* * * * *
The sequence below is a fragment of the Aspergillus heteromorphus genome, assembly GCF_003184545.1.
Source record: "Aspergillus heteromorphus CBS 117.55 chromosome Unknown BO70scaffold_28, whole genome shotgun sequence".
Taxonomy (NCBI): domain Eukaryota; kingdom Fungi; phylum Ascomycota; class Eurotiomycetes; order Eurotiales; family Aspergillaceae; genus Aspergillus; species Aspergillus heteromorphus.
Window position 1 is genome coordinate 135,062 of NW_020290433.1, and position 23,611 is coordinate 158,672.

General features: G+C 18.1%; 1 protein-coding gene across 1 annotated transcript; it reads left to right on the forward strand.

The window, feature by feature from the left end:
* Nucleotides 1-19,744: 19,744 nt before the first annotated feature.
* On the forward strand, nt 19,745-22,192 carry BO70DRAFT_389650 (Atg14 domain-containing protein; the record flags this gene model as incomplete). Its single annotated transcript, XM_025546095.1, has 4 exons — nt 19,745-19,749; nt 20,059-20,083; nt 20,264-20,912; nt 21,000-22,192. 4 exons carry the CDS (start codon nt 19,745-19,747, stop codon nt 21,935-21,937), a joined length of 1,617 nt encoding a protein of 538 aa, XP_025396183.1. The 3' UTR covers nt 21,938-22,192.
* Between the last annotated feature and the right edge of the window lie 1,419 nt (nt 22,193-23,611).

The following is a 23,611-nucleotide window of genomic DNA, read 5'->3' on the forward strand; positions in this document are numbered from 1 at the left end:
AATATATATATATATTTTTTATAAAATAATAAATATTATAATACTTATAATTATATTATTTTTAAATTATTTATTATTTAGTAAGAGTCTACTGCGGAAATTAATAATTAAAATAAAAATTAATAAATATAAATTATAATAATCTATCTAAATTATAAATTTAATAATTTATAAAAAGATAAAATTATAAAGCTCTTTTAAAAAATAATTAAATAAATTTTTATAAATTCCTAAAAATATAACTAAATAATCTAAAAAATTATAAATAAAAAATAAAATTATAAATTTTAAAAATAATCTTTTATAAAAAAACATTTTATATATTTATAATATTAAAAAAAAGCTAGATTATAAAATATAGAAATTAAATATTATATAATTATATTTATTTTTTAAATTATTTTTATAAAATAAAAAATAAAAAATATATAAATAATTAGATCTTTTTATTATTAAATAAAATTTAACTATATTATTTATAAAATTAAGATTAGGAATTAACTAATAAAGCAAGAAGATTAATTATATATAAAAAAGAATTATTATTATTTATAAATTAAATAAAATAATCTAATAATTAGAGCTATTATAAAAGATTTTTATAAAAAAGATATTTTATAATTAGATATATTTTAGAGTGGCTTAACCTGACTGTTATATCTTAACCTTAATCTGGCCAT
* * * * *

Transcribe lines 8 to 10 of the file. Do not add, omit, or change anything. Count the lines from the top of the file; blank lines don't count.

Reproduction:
* On the forward strand, nt 19,745-22,192 carry BO70DRAFT_389650 (Atg14 domain-containing protein; the record flags this gene model as incomplete). Its single annotated transcript, XM_025546095.1, has 4 exons — nt 19,745-19,749; nt 20,059-20,083; nt 20,264-20,912; nt 21,000-22,192. 4 exons carry the CDS (start codon nt 19,745-19,747, stop codon nt 21,935-21,937), a joined length of 1,617 nt encoding a protein of 538 aa, XP_025396183.1. The 3' UTR covers nt 21,938-22,192.
* Between the last annotated feature and the right edge of the window lie 1,419 nt (nt 22,193-23,611).

The following is a 23,611-nucleotide window of genomic DNA, read 5'->3' on the forward strand; positions in this document are numbered from 1 at the left end: